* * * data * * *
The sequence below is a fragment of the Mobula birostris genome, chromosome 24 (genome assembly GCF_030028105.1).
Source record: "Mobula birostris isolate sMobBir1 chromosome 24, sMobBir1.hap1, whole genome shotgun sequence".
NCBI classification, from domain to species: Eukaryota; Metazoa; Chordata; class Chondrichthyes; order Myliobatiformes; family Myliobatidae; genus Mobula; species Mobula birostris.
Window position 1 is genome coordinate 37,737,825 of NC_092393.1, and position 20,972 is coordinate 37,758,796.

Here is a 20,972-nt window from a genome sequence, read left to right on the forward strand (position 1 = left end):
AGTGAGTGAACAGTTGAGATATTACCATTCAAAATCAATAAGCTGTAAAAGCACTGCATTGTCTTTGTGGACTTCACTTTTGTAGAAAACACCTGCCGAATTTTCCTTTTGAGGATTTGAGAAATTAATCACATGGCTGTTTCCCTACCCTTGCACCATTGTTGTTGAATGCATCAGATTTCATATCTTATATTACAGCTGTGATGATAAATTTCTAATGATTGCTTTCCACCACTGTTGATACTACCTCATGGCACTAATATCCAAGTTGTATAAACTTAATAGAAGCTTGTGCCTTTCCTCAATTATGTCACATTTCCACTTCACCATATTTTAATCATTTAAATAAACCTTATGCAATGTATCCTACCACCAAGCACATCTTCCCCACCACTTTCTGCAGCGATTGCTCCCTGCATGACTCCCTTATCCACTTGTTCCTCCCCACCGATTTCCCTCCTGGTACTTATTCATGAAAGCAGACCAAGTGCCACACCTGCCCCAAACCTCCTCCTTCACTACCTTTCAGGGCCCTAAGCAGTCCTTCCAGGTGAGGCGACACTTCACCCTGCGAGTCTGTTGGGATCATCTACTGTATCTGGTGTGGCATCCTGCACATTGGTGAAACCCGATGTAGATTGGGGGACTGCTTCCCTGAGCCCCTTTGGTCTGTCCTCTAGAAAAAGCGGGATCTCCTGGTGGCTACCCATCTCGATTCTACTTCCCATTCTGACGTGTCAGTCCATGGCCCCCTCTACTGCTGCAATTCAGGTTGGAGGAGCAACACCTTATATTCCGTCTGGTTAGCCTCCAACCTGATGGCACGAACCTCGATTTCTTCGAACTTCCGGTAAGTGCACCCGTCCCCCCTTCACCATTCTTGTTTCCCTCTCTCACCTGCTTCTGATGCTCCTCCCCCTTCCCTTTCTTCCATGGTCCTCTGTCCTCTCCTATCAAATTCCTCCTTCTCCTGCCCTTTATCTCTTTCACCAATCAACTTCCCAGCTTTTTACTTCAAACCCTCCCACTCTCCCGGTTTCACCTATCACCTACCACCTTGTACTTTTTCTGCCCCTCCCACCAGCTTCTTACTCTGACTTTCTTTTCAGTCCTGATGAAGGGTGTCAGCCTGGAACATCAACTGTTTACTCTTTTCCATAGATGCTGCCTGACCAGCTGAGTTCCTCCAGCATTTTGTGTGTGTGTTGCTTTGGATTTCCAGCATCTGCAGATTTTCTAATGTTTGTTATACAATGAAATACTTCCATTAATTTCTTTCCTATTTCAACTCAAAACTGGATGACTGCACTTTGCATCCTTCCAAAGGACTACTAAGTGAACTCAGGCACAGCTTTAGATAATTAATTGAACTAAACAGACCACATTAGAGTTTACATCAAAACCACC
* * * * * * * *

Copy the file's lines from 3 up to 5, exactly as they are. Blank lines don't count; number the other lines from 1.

NCBI classification, from domain to species: Eukaryota; Metazoa; Chordata; class Chondrichthyes; order Myliobatiformes; family Myliobatidae; genus Mobula; species Mobula birostris.
Window position 1 is genome coordinate 37,737,825 of NC_092393.1, and position 20,972 is coordinate 37,758,796.

Here is a 20,972-nt window from a genome sequence, read left to right on the forward strand (position 1 = left end):